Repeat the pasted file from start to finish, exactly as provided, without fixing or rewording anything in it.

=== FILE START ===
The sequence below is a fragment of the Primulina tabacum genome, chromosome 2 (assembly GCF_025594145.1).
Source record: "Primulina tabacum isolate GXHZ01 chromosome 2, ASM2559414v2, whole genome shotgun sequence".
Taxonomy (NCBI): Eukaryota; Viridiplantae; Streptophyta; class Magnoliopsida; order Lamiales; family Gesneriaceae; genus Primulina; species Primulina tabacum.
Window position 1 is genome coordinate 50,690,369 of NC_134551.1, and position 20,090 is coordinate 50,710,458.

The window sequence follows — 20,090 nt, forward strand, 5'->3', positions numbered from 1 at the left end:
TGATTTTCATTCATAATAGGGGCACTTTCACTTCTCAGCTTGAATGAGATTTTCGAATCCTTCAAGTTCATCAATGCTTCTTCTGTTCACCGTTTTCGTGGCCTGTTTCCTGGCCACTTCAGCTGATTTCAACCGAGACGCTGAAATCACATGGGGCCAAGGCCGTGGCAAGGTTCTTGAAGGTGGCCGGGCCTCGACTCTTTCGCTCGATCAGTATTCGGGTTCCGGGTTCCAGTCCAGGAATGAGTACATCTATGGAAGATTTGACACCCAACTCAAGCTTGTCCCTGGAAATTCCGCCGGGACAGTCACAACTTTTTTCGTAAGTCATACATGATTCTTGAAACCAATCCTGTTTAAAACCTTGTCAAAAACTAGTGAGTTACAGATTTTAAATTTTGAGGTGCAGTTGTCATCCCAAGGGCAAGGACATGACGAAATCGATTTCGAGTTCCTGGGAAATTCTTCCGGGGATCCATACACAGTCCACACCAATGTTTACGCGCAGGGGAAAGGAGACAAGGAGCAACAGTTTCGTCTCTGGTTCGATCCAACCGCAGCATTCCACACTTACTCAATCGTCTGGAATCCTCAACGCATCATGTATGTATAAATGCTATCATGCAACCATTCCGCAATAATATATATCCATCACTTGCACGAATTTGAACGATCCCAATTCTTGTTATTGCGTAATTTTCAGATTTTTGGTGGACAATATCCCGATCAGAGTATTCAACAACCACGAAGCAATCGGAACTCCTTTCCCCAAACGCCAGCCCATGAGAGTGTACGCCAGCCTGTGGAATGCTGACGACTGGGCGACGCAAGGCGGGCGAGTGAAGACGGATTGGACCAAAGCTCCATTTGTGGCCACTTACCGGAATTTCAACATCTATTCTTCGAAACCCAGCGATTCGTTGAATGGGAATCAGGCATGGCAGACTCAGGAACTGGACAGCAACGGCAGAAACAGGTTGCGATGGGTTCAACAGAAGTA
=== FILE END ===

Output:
The sequence below is a fragment of the Primulina tabacum genome, chromosome 2 (assembly GCF_025594145.1).
Source record: "Primulina tabacum isolate GXHZ01 chromosome 2, ASM2559414v2, whole genome shotgun sequence".
Taxonomy (NCBI): Eukaryota; Viridiplantae; Streptophyta; class Magnoliopsida; order Lamiales; family Gesneriaceae; genus Primulina; species Primulina tabacum.
Window position 1 is genome coordinate 50,690,369 of NC_134551.1, and position 20,090 is coordinate 50,710,458.

The window sequence follows — 20,090 nt, forward strand, 5'->3', positions numbered from 1 at the left end:
TGATTTTCATTCATAATAGGGGCACTTTCACTTCTCAGCTTGAATGAGATTTTCGAATCCTTCAAGTTCATCAATGCTTCTTCTGTTCACCGTTTTCGTGGCCTGTTTCCTGGCCACTTCAGCTGATTTCAACCGAGACGCTGAAATCACATGGGGCCAAGGCCGTGGCAAGGTTCTTGAAGGTGGCCGGGCCTCGACTCTTTCGCTCGATCAGTATTCGGGTTCCGGGTTCCAGTCCAGGAATGAGTACATCTATGGAAGATTTGACACCCAACTCAAGCTTGTCCCTGGAAATTCCGCCGGGACAGTCACAACTTTTTTCGTAAGTCATACATGATTCTTGAAACCAATCCTGTTTAAAACCTTGTCAAAAACTAGTGAGTTACAGATTTTAAATTTTGAGGTGCAGTTGTCATCCCAAGGGCAAGGACATGACGAAATCGATTTCGAGTTCCTGGGAAATTCTTCCGGGGATCCATACACAGTCCACACCAATGTTTACGCGCAGGGGAAAGGAGACAAGGAGCAACAGTTTCGTCTCTGGTTCGATCCAACCGCAGCATTCCACACTTACTCAATCGTCTGGAATCCTCAACGCATCATGTATGTATAAATGCTATCATGCAACCATTCCGCAATAATATATATCCATCACTTGCACGAATTTGAACGATCCCAATTCTTGTTATTGCGTAATTTTCAGATTTTTGGTGGACAATATCCCGATCAGAGTATTCAACAACCACGAAGCAATCGGAACTCCTTTCCCCAAACGCCAGCCCATGAGAGTGTACGCCAGCCTGTGGAATGCTGACGACTGGGCGACGCAAGGCGGGCGAGTGAAGACGGATTGGACCAAAGCTCCATTTGTGGCCACTTACCGGAATTTCAACATCTATTCTTCGAAACCCAGCGATTCGTTGAATGGGAATCAGGCATGGCAGACTCAGGAACTGGACAGCAACGGCAGAAACAGGTTGCGATGGGTTCAACAGAAGTA